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Make a big deal out of == true?

I've been looking at a lot of code samples recently, and I keep noticing the use of...

if( expression == true )
    // do something...


x = ( expression == true ) ? x : y;

I've tended to always use...

x = ( expression ) ? x : y;


if( expression )
    // do something...

Where == true is implicit (and obvious?)

Is this just a habit of mine, and I'm being picky about the explicit use of == true, or is it simply bad practice?

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For me it depends. Sometimes in Java When I'm given a possibly null Boolean (we'll call x) I'll write if (x == null || x == true) because I think it's easier to read than if (x == null || x) or if(x != false). Of course depending on the specification i might have x != null etc. –  WuHoUnited Nov 15 '11 at 23:51
I would argue that programming languages that insist on using == true are lacking in logical simplicity. –  Bernard Nov 16 '11 at 0:24
It is hardly worth thinking about. There are SO MANY MUCH WORSE things than "x == True" as far as readability is concerned. If thats the worst thing you find on any given day consider yourself lucky. –  Angelo Nov 16 '11 at 1:22
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marked as duplicate by Anna Lear Nov 16 '11 at 1:46

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4 Answers

up vote 16 down vote accepted

It usually depends on the language (you can find issues around implicit boolean casting of variables in some situations).

If you're using a language like Javascript, you can have unexpected behavior in some cases (watch Douglas Crockford's Google talk - it's in there somewhere, and a good talk to watch anyway).

As there are these strange cases that can be a pain in the arse to track down and fix, I've made a point to always be explicit in my own evaluations (even using === when using a language that supports it).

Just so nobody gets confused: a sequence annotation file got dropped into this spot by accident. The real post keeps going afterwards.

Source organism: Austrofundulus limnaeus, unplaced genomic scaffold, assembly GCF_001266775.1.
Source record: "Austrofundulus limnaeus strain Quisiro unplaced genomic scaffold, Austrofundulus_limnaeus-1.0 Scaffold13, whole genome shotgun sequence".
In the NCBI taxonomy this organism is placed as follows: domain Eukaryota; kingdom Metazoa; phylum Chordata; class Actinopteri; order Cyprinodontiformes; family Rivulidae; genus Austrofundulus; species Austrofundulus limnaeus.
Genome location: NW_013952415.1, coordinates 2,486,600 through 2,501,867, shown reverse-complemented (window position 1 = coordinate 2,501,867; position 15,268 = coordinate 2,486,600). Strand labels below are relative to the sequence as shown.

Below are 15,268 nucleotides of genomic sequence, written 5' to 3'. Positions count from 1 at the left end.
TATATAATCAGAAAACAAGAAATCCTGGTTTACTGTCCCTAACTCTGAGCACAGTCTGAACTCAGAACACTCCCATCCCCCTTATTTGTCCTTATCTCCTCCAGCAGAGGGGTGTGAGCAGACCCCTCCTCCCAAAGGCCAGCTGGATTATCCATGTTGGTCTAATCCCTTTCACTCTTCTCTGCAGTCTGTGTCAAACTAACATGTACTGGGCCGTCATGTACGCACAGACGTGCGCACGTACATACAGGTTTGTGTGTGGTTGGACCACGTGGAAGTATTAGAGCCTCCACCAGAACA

The trick is to be consistent throughout your code base. When you start tossing special cases in the mix (i.e. "well, if this makes sense to me, then I'll use implicit coercion), someone's bound to get confused somewhere and start misusing it (and/or misunderstanding it). The simplest thing to do is to just stick to one rule throughout - to me, being explicit makes sense.

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+1 I personally prefer implicit (less code is normally better), however consistent code is by far the most important thing –  Tom Squires Nov 15 '11 at 23:51
What's icky with C and NULL? Of all the languages I've used, I like its handling of true/false the best. More weakly-type languages (PHP, JavaScript) do some unintuitive things, and strongly-typed languages are annoying. –  Austin Nov 16 '11 at 0:14
Nothing, it doesn't matter what it points to, it's not being dereferenced. if(c) and if(*c) mean different things. –  Austin Nov 16 '11 at 1:25
@DemianBrecht: The condition will evaluate to true, since the pointer isn't NULL. Nothing unintuitive about that. –  Hippo Nov 16 '11 at 1:26
@Austin, Hippo: Yep, I'm dumb.. Been a long day. I do remember running into horrendous issues before (release builds usually), but I can't remember offhand now what, exactly, they were. –  Demian Brecht Nov 16 '11 at 1:42